Herbs, with dentate or incised leaves, and mostly white or blue rather small flowers in verticillate clusters, usually crowded in terminal spikes, or axillary and cymose. Calyx tubular, somewhat oblique at the mouth, 15-nerved, usually incurved, 5-toothed, scarcely 2-lipped, but the upper teeth usually longer than the lower. Corolla-tube enlarged above, the limb strongly 2-lipped; upper lip erect, emarginate or 2-lobed; lower lip spreading, 3-lobed, the middle lobe larger than the lateral ones. Stamens 4, all anther bearing, didynamous, ascending under the upper lip, the lower pair the shorter; anthers 2-celled, the sacs divaricate. Ovary deeply 4-parted; style 2-cleft at the summit. Nutlets ovoid, compressed, smooth. [Ancient Latin name of catnep.]

About 150 species, natives of Europe and Asia, the following typical.

10 Nepeta Rivin L Sp Pl 570 1753 265

1. Nepeta Cataria L. Catmint. Catnep. Nep

Fig. 3594

Nepeta Cataria L. Sp. Pl. 570. 1753.

Perennial, densely canescent, pale green; stem rather stout, erect, branched, 2°-3° high, the branches straight, ascending. Leaves ovate to oblong, petioled, acute at the apex, coarsely cre-nate-dentate, mostly cordate at the base, 1'-3' long, greener above than beneath; flower-clusters spiked at the ends of the stem and branches, the spikes 1'-5' long; bracts small, foliaceous; bract-lets subulate; calyx puberulent, its teeth subulate, the upper about one-half the length of the tube; corolla nearly white, or pale purple, dark-dotted, puberulent without, 5"-6" long, its lobe a little longer than the calyx, the broad middle lobe of its lower lip crenulate.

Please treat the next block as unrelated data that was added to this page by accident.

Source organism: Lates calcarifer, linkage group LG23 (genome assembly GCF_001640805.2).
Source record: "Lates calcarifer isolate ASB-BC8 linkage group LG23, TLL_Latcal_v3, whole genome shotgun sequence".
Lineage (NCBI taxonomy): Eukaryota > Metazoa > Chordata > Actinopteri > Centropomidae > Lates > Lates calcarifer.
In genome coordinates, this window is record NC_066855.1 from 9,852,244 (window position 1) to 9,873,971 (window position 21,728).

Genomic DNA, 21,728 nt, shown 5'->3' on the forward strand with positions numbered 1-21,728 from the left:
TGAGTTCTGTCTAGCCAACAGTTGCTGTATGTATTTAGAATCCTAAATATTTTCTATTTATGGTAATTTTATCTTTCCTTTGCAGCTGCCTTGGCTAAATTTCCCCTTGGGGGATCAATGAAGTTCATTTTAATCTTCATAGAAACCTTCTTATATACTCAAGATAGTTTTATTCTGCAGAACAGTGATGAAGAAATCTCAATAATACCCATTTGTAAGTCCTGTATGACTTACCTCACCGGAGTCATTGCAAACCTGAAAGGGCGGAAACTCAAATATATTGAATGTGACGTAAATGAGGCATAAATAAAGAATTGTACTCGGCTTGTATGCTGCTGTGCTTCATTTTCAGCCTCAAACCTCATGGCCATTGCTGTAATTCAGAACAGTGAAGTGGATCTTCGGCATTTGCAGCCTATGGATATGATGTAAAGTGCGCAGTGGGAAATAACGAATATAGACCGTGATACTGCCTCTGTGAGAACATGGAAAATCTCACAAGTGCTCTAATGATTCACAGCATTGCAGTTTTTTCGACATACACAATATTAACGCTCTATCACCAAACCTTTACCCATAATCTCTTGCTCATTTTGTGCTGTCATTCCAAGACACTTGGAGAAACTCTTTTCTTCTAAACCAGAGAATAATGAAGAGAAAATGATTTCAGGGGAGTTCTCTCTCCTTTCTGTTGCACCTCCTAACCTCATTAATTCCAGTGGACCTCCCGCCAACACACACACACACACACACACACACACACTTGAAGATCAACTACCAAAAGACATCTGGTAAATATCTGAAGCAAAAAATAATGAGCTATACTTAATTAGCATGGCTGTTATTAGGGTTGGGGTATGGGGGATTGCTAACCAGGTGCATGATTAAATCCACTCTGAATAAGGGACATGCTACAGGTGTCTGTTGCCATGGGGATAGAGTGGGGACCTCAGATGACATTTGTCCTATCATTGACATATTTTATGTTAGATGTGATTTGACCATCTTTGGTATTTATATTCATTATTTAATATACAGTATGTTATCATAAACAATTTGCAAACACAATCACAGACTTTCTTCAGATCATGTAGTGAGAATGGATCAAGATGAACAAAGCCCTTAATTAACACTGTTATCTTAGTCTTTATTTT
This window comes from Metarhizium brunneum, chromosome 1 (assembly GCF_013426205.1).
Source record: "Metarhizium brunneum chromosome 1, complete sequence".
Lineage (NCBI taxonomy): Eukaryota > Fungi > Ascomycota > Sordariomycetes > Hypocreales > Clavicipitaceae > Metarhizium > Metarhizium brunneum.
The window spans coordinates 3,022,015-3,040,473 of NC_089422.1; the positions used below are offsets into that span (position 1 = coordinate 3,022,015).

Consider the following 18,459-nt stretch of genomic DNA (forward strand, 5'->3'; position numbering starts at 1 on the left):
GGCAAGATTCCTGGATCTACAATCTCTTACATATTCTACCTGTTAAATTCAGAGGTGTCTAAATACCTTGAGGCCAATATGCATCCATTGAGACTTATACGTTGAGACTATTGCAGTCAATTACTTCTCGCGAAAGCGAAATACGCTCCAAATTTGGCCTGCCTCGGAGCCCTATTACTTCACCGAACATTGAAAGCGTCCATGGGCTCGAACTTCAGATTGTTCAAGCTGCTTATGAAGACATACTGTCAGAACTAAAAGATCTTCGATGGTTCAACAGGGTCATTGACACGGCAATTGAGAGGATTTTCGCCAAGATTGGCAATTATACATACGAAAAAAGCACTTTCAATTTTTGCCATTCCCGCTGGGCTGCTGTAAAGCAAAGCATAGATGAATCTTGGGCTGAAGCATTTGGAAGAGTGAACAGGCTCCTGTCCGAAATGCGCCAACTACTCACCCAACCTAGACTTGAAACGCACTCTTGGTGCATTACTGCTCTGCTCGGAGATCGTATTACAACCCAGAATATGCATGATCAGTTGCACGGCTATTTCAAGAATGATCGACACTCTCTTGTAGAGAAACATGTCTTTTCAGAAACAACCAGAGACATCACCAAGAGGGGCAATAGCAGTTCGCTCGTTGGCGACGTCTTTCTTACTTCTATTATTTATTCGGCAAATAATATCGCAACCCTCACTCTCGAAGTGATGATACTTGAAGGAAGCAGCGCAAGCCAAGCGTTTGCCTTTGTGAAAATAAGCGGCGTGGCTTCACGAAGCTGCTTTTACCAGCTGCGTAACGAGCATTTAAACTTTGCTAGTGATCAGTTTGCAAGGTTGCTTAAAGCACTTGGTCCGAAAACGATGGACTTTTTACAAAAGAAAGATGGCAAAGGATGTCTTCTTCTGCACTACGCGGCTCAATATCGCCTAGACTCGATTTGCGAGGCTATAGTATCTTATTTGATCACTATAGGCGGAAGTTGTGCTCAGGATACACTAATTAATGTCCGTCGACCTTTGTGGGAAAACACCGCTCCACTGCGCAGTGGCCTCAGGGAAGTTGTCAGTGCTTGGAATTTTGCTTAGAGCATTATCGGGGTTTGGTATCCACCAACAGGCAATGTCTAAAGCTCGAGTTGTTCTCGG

In waste places, New Brunswick and Quebec to South Dakota, Oregon, South Carolina, Kansas and Utah; also in Cuba. Naturalized from Europe. Native also of Asia. July-Nov.